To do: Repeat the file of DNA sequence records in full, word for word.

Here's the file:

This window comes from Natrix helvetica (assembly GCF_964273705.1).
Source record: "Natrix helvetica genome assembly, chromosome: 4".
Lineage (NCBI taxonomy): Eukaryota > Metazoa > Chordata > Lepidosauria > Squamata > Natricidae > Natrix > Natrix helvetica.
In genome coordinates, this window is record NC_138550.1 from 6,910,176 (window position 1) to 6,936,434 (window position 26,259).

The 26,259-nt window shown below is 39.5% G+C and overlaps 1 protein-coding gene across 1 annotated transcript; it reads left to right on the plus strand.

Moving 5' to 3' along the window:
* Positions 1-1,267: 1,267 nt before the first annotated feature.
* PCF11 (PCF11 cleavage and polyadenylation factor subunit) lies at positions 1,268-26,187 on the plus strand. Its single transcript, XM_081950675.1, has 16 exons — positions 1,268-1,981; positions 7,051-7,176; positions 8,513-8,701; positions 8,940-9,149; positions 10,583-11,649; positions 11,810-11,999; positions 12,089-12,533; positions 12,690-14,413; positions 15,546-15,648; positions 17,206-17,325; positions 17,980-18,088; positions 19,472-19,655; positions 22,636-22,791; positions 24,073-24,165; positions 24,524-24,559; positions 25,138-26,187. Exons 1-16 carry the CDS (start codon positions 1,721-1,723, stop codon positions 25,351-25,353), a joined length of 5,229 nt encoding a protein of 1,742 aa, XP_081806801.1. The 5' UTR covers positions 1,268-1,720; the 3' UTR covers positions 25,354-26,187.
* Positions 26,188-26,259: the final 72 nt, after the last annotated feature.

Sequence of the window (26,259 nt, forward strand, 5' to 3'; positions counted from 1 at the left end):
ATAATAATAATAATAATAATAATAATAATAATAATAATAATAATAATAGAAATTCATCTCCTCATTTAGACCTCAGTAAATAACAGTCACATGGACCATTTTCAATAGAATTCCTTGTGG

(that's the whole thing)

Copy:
This window comes from Natrix helvetica (assembly GCF_964273705.1).
Source record: "Natrix helvetica genome assembly, chromosome: 4".
Lineage (NCBI taxonomy): Eukaryota > Metazoa > Chordata > Lepidosauria > Squamata > Natricidae > Natrix > Natrix helvetica.
In genome coordinates, this window is record NC_138550.1 from 6,910,176 (window position 1) to 6,936,434 (window position 26,259).

The 26,259-nt window shown below is 39.5% G+C and overlaps 1 protein-coding gene across 1 annotated transcript; it reads left to right on the plus strand.

Moving 5' to 3' along the window:
* Positions 1-1,267: 1,267 nt before the first annotated feature.
* PCF11 (PCF11 cleavage and polyadenylation factor subunit) lies at positions 1,268-26,187 on the plus strand. Its single transcript, XM_081950675.1, has 16 exons — positions 1,268-1,981; positions 7,051-7,176; positions 8,513-8,701; positions 8,940-9,149; positions 10,583-11,649; positions 11,810-11,999; positions 12,089-12,533; positions 12,690-14,413; positions 15,546-15,648; positions 17,206-17,325; positions 17,980-18,088; positions 19,472-19,655; positions 22,636-22,791; positions 24,073-24,165; positions 24,524-24,559; positions 25,138-26,187. Exons 1-16 carry the CDS (start codon positions 1,721-1,723, stop codon positions 25,351-25,353), a joined length of 5,229 nt encoding a protein of 1,742 aa, XP_081806801.1. The 5' UTR covers positions 1,268-1,720; the 3' UTR covers positions 25,354-26,187.
* Positions 26,188-26,259: the final 72 nt, after the last annotated feature.

Sequence of the window (26,259 nt, forward strand, 5' to 3'; positions counted from 1 at the left end):
ATAATAATAATAATAATAATAATAATAATAATAATAATAATAATAATAGAAATTCATCTCCTCATTTAGACCTCAGTAAATAACAGTCACATGGACCATTTTCAATAGAATTCCTTGTGG